We have the romantic story that comes down through history about a fair lady being swept by a knight in shining armor (who of course is tall and handsome like Prince Charming). The chivalrous, armor-covered knight on his charger doing good always. Who wouldn’t love the idea of having swords and shields that you could use to defend your people, at the same time, be respected by your kingdom? The bad news is, an actual knighthood in the medieval period could be less exciting, and in many ways downright awful.
If you fancy unpaid child labor, then knighthood is for you.
Not everyone is allowed to be a knight. Most of them were born into being one. Say your father is a knight or of noble status, then you will be one. The first step would be becoming a Page. So an aspiring knight as young as seven years old would live in a knight’s household and, quite frankly, be a servant. He would help with the household chores, preparing meals, doing the laundry, and the likes. The purpose of this is for the Page to learn good manners and proper behavior. Horse-riding and basic fighting techniques would also be taught using wooden shields and swords.
If you love being uncomfortable with your outfit all day, then knighthood is still for you.
Do you fancy wearing metal plate armor or tough leather? How about a chain-mail shirt? Apart from those, other accessories include a metal helmet; a gauntlet made of fabric, leather, chain mail, or plate; a metal, fabric, or leather leg armor called greaves. If you want to be fancy, there’s a plate armor that could completely cover the knight. It was all custom made and like famous brands of clothing, certain armorsmiths were famous and high sought after. After you were done fitting yourself out, you still needed to get armor for your horse.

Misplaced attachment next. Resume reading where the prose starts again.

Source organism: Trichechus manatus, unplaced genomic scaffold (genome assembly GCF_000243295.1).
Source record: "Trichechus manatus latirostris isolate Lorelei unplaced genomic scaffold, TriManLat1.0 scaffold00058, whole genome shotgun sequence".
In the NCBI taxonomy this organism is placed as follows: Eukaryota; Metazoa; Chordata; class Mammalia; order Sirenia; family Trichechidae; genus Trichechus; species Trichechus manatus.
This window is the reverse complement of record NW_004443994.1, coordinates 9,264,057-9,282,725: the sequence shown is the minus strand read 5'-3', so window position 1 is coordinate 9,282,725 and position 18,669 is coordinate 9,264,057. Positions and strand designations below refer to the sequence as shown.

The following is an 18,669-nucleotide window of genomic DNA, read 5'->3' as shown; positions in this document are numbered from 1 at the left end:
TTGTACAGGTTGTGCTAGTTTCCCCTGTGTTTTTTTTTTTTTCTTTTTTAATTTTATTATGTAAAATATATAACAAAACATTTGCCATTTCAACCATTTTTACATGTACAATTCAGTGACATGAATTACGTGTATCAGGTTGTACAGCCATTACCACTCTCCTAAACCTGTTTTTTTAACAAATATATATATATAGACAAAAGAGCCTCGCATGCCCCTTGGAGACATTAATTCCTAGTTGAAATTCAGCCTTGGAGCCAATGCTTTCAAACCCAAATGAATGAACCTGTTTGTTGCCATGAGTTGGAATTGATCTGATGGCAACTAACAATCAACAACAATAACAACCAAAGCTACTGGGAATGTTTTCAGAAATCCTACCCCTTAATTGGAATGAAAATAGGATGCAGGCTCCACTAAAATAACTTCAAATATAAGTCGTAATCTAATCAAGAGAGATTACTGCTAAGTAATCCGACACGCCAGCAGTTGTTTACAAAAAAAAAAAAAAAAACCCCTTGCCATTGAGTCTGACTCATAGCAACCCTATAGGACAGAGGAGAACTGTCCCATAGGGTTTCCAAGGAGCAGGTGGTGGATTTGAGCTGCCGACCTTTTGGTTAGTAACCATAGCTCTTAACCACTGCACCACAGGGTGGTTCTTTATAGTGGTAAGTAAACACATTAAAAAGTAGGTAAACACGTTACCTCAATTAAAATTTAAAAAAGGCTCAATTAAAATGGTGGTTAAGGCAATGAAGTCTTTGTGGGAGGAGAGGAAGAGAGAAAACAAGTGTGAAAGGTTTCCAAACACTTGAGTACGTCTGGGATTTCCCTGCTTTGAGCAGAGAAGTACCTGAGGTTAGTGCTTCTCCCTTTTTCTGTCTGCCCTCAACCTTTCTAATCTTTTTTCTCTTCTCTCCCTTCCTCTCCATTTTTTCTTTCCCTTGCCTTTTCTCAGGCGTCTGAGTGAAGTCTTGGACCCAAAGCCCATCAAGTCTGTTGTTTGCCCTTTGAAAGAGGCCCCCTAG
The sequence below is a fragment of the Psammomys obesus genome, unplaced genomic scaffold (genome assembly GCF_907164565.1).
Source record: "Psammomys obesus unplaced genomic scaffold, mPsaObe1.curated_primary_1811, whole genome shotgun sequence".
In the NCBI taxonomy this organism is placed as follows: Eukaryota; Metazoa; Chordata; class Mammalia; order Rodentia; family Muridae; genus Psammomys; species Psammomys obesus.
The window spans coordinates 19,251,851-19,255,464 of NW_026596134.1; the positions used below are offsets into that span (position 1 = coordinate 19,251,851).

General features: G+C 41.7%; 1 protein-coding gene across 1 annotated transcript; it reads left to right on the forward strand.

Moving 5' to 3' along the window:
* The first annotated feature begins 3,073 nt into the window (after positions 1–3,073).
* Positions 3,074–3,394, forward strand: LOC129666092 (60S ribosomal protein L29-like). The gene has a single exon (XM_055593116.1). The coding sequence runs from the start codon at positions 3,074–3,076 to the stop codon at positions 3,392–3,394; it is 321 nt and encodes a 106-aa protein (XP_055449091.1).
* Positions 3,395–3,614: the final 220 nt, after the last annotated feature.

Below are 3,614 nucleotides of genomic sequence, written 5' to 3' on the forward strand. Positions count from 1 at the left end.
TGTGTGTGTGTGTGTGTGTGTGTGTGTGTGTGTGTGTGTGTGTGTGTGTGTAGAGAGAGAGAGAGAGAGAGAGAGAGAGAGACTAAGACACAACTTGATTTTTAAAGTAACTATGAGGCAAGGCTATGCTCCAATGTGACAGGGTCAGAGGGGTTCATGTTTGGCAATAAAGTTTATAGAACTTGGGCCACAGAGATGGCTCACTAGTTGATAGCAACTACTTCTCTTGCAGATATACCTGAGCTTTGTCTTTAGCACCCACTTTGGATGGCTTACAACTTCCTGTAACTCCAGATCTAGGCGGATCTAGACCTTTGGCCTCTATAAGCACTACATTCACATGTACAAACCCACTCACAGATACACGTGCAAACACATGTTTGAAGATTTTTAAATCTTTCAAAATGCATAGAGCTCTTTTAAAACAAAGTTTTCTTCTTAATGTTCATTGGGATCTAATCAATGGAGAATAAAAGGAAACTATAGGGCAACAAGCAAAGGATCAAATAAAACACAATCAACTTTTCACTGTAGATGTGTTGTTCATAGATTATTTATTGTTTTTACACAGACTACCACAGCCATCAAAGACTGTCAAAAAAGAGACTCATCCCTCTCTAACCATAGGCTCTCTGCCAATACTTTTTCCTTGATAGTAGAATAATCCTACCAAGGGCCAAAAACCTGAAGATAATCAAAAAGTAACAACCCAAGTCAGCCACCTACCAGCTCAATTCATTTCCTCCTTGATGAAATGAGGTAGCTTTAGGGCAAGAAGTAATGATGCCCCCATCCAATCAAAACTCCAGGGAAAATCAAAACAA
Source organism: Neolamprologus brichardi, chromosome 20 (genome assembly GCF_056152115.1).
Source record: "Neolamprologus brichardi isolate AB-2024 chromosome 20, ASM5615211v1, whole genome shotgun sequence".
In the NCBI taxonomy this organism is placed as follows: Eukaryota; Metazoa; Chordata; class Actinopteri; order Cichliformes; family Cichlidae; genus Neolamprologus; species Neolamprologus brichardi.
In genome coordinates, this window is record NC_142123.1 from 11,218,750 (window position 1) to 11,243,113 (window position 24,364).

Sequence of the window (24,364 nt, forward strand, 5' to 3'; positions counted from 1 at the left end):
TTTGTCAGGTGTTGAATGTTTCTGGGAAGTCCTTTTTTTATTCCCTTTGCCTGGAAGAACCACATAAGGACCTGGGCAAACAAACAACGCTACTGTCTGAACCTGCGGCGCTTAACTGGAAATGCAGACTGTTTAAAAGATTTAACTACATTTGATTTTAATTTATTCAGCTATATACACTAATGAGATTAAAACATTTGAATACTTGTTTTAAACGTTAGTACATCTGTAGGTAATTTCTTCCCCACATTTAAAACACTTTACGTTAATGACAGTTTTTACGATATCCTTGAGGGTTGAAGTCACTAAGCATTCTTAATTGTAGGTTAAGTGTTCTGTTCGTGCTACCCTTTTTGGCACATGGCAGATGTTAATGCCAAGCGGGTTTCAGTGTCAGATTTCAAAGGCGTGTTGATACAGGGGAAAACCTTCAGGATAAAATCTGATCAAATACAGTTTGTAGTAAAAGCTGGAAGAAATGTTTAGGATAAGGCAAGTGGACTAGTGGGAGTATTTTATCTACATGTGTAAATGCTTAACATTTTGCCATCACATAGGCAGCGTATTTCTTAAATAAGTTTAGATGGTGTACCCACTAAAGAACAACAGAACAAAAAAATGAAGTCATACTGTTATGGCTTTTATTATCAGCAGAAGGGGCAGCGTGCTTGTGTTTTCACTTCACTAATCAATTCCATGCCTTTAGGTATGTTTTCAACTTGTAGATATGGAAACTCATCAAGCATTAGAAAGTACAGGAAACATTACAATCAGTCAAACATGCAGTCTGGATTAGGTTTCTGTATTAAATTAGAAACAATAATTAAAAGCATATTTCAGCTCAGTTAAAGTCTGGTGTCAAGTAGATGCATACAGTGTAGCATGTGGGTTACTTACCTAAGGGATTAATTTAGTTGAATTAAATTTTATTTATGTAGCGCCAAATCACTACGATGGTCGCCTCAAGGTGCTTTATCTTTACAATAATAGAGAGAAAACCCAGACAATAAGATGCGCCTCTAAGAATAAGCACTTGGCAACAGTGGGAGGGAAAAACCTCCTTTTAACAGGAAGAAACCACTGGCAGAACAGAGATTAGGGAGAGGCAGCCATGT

You should be willing to buy your own gear.
According to librarypoint.org, “Charlemagne’s knights were given grants of conquered land which quickly put them on the road to wealth. They might also receive gifts of money or other precious things. However, some knights weren’t paid at all.” You can’t just hope for the best, so one must also be prepared to shell out the money (or lands) to pursue being a knight. The gear mentioned above and more, for sure, could cost you an arm and a leg to buy, or an arm and a leg on the battlefield if you didn’t buy it.
You don’t always get into the battlefield.
So, you trained for 14 years, and you’re finally a full-fledged knight. It doesn’t mean that you would be sent to a battlefield to showcase and use your newly-acquired skills. Some knights were tasked to look after villages and be local leaders. It’s still an essential role, though. You were also obligated to lay down your life for your King, without hesitation. At the Battle of Agincourt in 1415, as many as six-thousands French knights perished in a single battle. This represented the bulk of French nobility at the time. Hundreds of noble families lost their patriarchs, heirs, cousins and uncles as well.
You are always expected to act chivalrously
By that, I meant always. Based on the epic poem called “Song of Roland,” Knights Codes of Chivalry are as follows:
- To fear God and maintain His Church
- To serve the liege lord in valor and faith
- To protect the weak and defenseless
- To give succor to widows and orphans
- To refrain from the wanton giving of offense
- To live by honor and for glory
- To despise pecuniary reward
- To fight for the welfare of all
- To obey those placed in authority
- To guard the honor of fellow knights
- To eschew unfairness, meanness, and deceit
- To keep faith
- At all times to speak the truth
- To persevere to the end in any enterprise begun
- To respect the honor of women
- Never refuse a challenge from an equal
- Never to turn the back upon a foe
Again, depending on where the knight was and the severity of the offense, punishment for not abiding by the rules could go from being stripped of your knighthood to death by hanging. It was interesting to be ar part of this warrior/religious order of knights but it came with great expense and the burden of considerable responsible to duty as well as the other knights of your caste.
Today, you can still see much of this Code of Chivalry alive in our own military in values we look for in officers and senior non-comms.
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